Seed to Skin Squash Sage Pasta
5–7 sage leaves
(or 1 tbsp dried sage)
1 butternut squash, peeled, deseeded and chopped (keep the skin and seeds)
Extra virgin olive oil
2 garlic cloves, peeled (save the skins for your vegetable stock or compost them)
1 onion, quartered
1 tsp paprika
3/4 Cup milk
1 pound pasta
Salt and pepper
Handful of shredded kale
- Preheat your oven to 390 F.
- In a bowl, mix the sage, squash seeds and skins with a tablespoon of olive oil and some salt and pepper. Place on a baking tray and roast in the oven for 15–20 minutes. Remove from the tray once roasted and lightly crisped. Separate the sage, seeds and skins for later.
- Put your butternut squash, garlic and onion on the same baking tray with a light drizzle of olive oil and a sprinkle of salt, pepper and the paprika. Roast in the oven for 40–45 minutes, until the edges begin to brown and crisp and the flesh is soft. Once ready, leave to cool on the baking tray.
- To a blender or food processor, add your roasted garlic and onion and half of the milk. Give this a good blend until smooth and creamy. Add the roasted butternut squash, a few leaves of roasted sage and a pinch of salt and pepper. Pulse until thick and a bit chunky still – if you blend at a high speed continuously you’ll end up making a soup.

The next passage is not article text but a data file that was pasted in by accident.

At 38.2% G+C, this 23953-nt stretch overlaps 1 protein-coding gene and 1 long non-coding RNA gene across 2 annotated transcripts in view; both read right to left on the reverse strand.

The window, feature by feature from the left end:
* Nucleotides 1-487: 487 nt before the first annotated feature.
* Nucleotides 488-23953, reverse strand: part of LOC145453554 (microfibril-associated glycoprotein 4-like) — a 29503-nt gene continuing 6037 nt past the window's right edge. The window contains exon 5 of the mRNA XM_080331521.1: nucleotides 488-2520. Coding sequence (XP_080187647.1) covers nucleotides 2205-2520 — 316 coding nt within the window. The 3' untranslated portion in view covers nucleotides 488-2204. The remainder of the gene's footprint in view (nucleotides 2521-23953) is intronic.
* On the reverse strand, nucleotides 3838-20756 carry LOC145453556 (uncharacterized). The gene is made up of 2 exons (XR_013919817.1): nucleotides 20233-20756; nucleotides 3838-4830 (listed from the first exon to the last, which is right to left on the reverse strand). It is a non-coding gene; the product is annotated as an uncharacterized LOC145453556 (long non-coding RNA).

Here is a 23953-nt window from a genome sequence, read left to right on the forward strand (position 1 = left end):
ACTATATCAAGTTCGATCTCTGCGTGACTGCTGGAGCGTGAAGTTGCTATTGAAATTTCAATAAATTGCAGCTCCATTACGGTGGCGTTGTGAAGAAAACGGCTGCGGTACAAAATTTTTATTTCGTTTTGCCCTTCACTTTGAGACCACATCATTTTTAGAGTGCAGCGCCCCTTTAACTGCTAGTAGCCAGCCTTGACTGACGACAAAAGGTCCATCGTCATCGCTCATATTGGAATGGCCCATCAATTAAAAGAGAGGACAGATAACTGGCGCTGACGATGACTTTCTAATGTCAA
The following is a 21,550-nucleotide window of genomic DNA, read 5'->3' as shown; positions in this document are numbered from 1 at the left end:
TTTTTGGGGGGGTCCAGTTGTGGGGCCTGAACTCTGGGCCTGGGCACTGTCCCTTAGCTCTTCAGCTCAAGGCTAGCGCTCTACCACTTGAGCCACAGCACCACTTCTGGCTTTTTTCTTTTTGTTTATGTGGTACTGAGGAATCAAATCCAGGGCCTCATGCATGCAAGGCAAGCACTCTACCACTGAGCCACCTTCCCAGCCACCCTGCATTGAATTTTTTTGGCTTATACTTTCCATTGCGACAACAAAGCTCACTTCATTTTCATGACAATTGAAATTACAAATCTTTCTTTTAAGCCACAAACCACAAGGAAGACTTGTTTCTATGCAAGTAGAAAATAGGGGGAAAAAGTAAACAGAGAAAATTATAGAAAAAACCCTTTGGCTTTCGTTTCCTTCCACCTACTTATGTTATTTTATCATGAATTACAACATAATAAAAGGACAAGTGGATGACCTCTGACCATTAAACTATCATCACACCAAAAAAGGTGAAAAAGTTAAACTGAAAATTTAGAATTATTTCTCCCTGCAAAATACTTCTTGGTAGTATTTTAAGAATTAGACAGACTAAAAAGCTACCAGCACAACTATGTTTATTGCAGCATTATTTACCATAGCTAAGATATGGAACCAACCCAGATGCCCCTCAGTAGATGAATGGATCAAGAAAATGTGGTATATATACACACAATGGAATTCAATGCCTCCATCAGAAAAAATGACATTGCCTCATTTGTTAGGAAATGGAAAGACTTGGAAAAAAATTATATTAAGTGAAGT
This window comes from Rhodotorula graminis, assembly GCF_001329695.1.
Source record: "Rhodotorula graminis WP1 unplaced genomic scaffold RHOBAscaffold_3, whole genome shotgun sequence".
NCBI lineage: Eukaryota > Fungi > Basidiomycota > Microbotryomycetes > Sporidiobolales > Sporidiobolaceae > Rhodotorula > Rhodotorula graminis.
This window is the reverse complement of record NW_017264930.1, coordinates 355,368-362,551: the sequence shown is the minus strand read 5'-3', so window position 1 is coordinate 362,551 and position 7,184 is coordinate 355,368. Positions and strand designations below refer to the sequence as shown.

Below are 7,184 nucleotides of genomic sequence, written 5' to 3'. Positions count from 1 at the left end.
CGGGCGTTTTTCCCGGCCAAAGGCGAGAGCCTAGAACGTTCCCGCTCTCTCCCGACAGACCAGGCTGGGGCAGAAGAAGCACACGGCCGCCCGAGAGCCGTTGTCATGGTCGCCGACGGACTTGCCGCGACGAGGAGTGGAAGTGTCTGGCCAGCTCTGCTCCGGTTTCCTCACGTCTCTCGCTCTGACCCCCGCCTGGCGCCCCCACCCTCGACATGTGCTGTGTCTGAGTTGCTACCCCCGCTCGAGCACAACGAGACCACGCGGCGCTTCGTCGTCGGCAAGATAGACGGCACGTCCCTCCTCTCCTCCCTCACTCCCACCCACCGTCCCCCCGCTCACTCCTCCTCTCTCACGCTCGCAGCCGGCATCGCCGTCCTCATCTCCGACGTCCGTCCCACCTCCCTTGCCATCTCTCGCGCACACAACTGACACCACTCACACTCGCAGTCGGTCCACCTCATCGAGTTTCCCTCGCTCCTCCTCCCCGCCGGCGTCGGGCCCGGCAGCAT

- Cook the pasta until tender (or cooked to your liking), then transfer to a serving bowl with heaping spoonfuls of the sauce and toss to coat evenly. Serve with the roasted pumpkin skins and toasted seeds. Adding a bit of leafy greens like shredded kale can really give this dish more nutritional value (we musn’t forget our greens).
While looking for new food scrap recipes, I came across this yummy-looking pasta. I haven't had a squash yet in order to try it, so if you do please let me know how it turns out! I'm really looking forward to fall and an end to summer's heat this year, so I wanted to post a fall recipe a little early. I think this one is intriguing since I'm used to eating squash seeds (I love roasted pumpkin seeds in the fall) but I've never thought to eat the skins. This recipe is adapted from Chef Max La Manna.
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